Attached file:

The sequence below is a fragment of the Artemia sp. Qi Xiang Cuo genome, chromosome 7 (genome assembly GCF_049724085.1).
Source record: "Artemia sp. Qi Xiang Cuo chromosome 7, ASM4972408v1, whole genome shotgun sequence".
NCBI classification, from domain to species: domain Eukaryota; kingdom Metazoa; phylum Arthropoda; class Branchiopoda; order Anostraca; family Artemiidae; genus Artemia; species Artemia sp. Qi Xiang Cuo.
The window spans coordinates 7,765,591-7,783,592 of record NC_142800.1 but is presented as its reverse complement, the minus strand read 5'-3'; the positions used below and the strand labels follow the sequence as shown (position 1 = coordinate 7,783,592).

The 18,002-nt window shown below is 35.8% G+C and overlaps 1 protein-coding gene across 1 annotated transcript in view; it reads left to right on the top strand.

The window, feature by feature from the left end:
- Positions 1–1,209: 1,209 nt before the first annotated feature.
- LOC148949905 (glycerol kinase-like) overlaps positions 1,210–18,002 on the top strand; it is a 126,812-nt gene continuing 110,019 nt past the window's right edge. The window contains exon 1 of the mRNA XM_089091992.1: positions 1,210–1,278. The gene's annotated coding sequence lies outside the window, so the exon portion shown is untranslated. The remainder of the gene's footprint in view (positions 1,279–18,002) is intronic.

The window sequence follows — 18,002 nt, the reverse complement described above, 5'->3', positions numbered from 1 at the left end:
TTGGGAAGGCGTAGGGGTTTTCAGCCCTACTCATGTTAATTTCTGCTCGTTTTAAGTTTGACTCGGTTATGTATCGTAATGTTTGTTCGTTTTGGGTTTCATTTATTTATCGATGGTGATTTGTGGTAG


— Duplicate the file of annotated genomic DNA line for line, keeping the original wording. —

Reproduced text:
The sequence below is a fragment of the Artemia sp. Qi Xiang Cuo genome, chromosome 7 (genome assembly GCF_049724085.1).
Source record: "Artemia sp. Qi Xiang Cuo chromosome 7, ASM4972408v1, whole genome shotgun sequence".
NCBI classification, from domain to species: domain Eukaryota; kingdom Metazoa; phylum Arthropoda; class Branchiopoda; order Anostraca; family Artemiidae; genus Artemia; species Artemia sp. Qi Xiang Cuo.
The window spans coordinates 7,765,591-7,783,592 of record NC_142800.1 but is presented as its reverse complement, the minus strand read 5'-3'; the positions used below and the strand labels follow the sequence as shown (position 1 = coordinate 7,783,592).

The 18,002-nt window shown below is 35.8% G+C and overlaps 1 protein-coding gene across 1 annotated transcript in view; it reads left to right on the top strand.

The window, feature by feature from the left end:
- Positions 1–1,209: 1,209 nt before the first annotated feature.
- LOC148949905 (glycerol kinase-like) overlaps positions 1,210–18,002 on the top strand; it is a 126,812-nt gene continuing 110,019 nt past the window's right edge. The window contains exon 1 of the mRNA XM_089091992.1: positions 1,210–1,278. The gene's annotated coding sequence lies outside the window, so the exon portion shown is untranslated. The remainder of the gene's footprint in view (positions 1,279–18,002) is intronic.

The window sequence follows — 18,002 nt, the reverse complement described above, 5'->3', positions numbered from 1 at the left end:
TTGGGAAGGCGTAGGGGTTTTCAGCCCTACTCATGTTAATTTCTGCTCGTTTTAAGTTTGACTCGGTTATGTATCGTAATGTTTGTTCGTTTTGGGTTTCATTTATTTATCGATGGTGATTTGTGGTAG